You may assign permissions either to an individual object (i.e. a specific user)
or to a group of objects which are collated in the same organizational unit (OU)
such as iRMCgroups or people. In this case, the permissions assigned to an OU
and identified as inherited are automatically passed on to the objects in this
group.

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I To integrate iRMC user management in Novell eDirectory, it is necessary


to assign search permissions to the following objects (trustees):
Principal User
Subtree which contains the iRMC users
Detailed information on how to do this can be found below.
Proceed as follows to assign an object search permissions for all attributes:
Start iManager via the web browser.
Log in at iManager with valid authentication data.
In iManager, click the Roles and Tasks button.
In the menu tree structure, select Rights - Rights to Other Objects.
The page Rights to Other Objects is displayed.
Under Trustee Name, specify the name of the object (in the example:
iRMCgroups.sbrd4) to which the permission is to be assigned.
Under Context to Search From, specify the eDirectory subtree (iRMCgroups)
which iManager is to search through for all the objects for which the trustee
Users currently has read permission.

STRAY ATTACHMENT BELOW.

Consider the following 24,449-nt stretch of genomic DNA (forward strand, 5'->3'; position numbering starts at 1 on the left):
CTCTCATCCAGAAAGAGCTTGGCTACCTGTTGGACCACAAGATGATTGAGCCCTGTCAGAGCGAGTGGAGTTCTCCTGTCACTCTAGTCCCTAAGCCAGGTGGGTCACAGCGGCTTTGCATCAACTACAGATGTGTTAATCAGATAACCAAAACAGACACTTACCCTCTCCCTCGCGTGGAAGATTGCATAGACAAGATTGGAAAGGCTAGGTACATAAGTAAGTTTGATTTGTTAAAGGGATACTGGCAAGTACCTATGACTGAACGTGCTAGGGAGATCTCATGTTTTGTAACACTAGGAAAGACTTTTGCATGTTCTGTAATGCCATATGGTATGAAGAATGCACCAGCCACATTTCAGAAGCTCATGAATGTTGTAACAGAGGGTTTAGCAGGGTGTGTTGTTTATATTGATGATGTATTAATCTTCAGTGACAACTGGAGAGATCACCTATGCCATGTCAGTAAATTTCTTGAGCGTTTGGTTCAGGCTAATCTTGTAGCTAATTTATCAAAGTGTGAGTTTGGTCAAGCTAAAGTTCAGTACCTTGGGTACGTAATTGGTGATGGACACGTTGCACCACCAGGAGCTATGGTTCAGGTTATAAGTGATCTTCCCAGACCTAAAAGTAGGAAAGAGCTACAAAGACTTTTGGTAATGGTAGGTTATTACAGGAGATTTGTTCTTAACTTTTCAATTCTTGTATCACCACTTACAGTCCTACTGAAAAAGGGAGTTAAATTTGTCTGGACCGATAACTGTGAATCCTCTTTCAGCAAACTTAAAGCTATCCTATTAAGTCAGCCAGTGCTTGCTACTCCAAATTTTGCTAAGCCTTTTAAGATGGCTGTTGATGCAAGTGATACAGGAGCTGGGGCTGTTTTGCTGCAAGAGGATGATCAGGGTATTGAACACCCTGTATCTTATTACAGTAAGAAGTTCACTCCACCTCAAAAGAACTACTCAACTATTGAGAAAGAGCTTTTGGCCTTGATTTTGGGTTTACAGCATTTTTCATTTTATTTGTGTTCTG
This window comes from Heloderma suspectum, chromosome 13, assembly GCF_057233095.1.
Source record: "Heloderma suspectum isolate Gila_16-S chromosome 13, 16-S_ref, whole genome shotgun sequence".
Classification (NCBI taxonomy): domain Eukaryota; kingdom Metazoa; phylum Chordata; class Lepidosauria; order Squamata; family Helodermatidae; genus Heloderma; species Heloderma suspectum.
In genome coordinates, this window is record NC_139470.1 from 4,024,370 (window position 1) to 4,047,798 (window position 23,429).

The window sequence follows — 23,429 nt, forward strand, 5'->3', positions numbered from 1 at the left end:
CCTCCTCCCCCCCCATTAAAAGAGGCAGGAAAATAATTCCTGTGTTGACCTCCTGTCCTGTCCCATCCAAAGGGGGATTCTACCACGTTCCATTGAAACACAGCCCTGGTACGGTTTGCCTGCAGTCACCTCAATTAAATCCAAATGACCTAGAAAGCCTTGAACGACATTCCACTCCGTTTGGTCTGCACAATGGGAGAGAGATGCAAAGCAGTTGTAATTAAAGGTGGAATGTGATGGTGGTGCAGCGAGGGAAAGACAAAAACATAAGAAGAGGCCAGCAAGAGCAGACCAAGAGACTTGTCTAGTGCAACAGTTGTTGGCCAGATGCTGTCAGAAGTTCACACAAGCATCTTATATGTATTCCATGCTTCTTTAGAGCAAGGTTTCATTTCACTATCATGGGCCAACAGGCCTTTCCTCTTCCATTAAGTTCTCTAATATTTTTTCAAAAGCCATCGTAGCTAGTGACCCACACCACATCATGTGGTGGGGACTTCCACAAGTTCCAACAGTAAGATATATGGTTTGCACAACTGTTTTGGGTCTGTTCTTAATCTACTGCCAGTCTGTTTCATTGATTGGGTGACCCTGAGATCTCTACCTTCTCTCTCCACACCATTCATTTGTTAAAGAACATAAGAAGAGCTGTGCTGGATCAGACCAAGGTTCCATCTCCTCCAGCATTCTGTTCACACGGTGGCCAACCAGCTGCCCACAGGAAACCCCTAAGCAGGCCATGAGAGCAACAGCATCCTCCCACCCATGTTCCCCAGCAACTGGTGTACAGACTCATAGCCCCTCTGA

Click OK.
A progress display indicates the status of the search. Once the search
operation has been completed, the page Rights to Other Objects is displayed
with the results of the search (see figure 36 on page 115).

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Figure 36: iManager - Roles and Tasks - Rights To Other Objects

I If no object is displayed under Object Name, then the trustee currently


has no permissions within the specified context.

Assign the trustee additional permissions if necessary:


Click Add Object.
Use the object selector button
to select the object for which you
want to assign the trustee a permission.
Click Assigned Rights.
If the property [All Attributes Rights] is not displayed:

Click Add Property.


The Add Property window is displayed (see figure 37 on page 116).

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Figure 37: iManager - Roles and Tasks - Rights To Other Objects - Add Property